You’ve read about all the scary things out there in our oceans; Somali pirates, rogue waves, but how about the real dangers? Plastic.
Imagine the massive breadth and spread of our great state of Texas. Now imagine every milli-inch of that piled high with trash: bottle caps, cigarettes, cigarette lighters, tampon applicators, plastic nets, discarded flip flops, Frisbees, soda bottles, milk jugs, diapers, six-pack rings, busted tennis rackets, empty pens, shampoo bottles, empty squeeze bottles of jam, you name it. Now take that image, double it, and plunk into the water.
That’s what is floating around the eastern corner of a 10-million-square-mile oval known as the North Pacific subtropical gyre. Nicknamed the “Eastern Garbage Patch,” this buoyant stew of toxic pollution—most of which is plastic—is only one of five such garbage heaps caught in the swirling high-pressure currents characteristic of gyres. The others reside in the South Pacific, the North and South Atlantic, and the Indian Ocean. And each year, perhaps unwittingly, each one of us adds to plastic to the heap.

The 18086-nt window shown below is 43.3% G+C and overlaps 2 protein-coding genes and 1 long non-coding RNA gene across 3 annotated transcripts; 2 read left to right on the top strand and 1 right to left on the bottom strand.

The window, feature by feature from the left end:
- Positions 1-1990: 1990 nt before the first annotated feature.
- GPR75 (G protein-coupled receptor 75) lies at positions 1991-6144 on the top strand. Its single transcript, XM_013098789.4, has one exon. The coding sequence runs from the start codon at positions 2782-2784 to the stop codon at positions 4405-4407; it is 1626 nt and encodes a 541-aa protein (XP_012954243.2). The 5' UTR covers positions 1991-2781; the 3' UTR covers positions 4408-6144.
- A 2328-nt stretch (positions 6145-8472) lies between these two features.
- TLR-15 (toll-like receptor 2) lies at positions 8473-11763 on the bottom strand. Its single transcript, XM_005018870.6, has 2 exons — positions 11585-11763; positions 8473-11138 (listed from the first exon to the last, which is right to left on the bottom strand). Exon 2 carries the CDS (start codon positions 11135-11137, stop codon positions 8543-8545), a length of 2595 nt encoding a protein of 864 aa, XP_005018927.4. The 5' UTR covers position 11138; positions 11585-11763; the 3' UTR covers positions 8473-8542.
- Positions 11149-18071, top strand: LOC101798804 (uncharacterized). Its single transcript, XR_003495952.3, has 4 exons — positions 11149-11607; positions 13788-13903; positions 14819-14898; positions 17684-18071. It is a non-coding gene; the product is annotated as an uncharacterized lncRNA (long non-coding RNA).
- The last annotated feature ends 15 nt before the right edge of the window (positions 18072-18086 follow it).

Cruisers and sailors are generally more environmentally aware than landlubbers, but if we’re not onboard, we tend to resort to our old comforts and that includes using too much plastic.
Here’s what you can do now, to lessen the amount of plastic that ends up in our oceans: To see the list, go to www.BWS.com.
For more information, contact Dennis at Charter the Caribbean at 317-745-1990 or email firstname.lastname@example.org.